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April 21, 2022

CPSC's Comical Vape Safety Campaign Is Not Awful

A set of humorous vape safety tweets from the Consumer Product Safety Commission is getting a lot of attention. But while the cartoon character Vapo McJuicy wasn’t necessarily created with malice toward vapers, many in the vaping community remember the havoc CPSC caused in 2019.

The tweets, in which a cartoon e-liquid bottle offers safety tips to prevent child nicotine poisoning, launched Wednesday. The first Vapo McJuicy tweet has been retweeted more than 600 times already, and has gotten more than 2,700 likes. They’ve inspired at least one news article.

Vapo McJuicy isn’t the only irreverent character in the CPSC social media arsenal. For about five years, the agency has built a reputation for wacky memes, which have even been archived by the Library of Congress.

The mind behind CPSC’s use of cartoons and Photoshop manipulations to publicize safety practices belongs to Joseph Galbo, hired in 2016 as the agency’s social media specialist. Galbo told The Daily Beast that the meme aesthetic was deliberate—a “more lighthearted approach” that “would still spread the message of safety.”

But small e-liquid manufacturers remember CPSC for something other than comedy. The agency came close to putting them out of business.

CPSC has had regulatory authority over e-liquid packaging since 2016, when the Child Nicotine Poison Prevention Act was passed by Congress. However, the act was mostly forgotten as soon as President Obama signed it into law, because the vaping industry and consumers were otherwise occupied at the time—with the nightmare of the newly announced FDA Deeming Rule.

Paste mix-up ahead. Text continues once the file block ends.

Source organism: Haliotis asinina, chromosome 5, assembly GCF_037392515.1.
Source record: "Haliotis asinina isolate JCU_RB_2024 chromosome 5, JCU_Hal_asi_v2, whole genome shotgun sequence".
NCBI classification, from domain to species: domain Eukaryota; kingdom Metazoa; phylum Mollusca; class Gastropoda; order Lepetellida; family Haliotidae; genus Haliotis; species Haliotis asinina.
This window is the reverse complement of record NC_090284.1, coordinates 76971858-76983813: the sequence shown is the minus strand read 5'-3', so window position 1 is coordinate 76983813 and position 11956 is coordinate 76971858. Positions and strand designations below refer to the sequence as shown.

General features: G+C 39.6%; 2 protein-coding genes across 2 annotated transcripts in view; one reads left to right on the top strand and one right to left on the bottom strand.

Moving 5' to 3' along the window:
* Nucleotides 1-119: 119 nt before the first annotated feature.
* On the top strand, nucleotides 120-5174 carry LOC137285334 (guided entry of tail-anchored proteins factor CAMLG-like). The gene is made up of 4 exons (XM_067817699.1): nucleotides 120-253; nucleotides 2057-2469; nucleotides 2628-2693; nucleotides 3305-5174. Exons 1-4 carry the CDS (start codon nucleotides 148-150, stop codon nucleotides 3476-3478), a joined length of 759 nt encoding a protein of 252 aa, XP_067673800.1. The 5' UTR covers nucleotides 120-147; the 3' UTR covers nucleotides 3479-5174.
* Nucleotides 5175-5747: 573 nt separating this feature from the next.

But three years later, the agency earned the wrath of vapers and vape manufacturers when it announced out of the blue that it would enforce a little-known section of the Poison Prevention Packaging Act on bottled e-liquid. The reason the rule is little known is that until 2019, the “restricted flow requirement” had only been applied to furniture polish—not to bleach or over-the-counter drugs, or any other product that causes large numbers of accidental poisonings every year.

The requirement threatened to put every manufacturer out of compliance with FDA rules by forcing them to change their packaging after the Aug. 8, 2016 cutoff date for vape product changes. E-liquid producers were forced to decide whether to violate FDA rules or CPSC rules, because compliance with either one would force a violation of the other.

While CPSC began enforcing its rules with aggressive vape shop inspections, the FDA dawdled for almost eight months before finally giving vape manufacturers permission to change their e-liquid bottles to be in compliance with CPSC guidelines. Meanwhile, CPSC inspectors had forced many retail vape shops to take most of their products off the sales floor—and sometimes to dump them down a drain while the inspector watched (thus violating Environmental Protection Agency rules).

Actual poisonings from e-liquid consumer negligence are virtually unknown, although calls to poison control centers reporting some kind of exposure happen a few thousand times a year. Most of those calls don’t involve a dangerous quantity of nicotine-containing vape juice ingested, because e-liquid actually tastes horrible, despite the public belief that it’s fruity and delightful.

Drinking enough commercial e-liquid to cause harm would be very difficult, because even small amounts of nicotine provoke a gag response and cause vomiting. The more serious risk is high-strength nicotine base used for DIY mixing. Indeed, the only known deaths of children from nicotine poisoning—four worldwide—were caused by home mixers leaving bottles of 100 mg/mL (or stronger) nicotine base open and accessible to kids.

The fact that few actual poisonings occur doesn’t mean, of course, that vapers shouldn’t be cautious if there are children or pets in the house. Bottle-tops should be turned until the child-resistant cap clicks into place, and all e-liquid should be stored in a safe place, out of reach. We’re with Vapo McJuicy when it comes to e-liquid safety.

Smokers created vaping without any help from the tobacco industry or anti-smoking crusaders, and vapers have the right to keep innovating to help themselves. My goal is to provide clear, honest information about the challenges vaping faces from lawmakers, regulators, and brokers of disinformation. I recently joined the CASAA board, but my opinions aren’t necessarily CASAA’s, and vice versa. You can find me on Twitter @whycherrywhy
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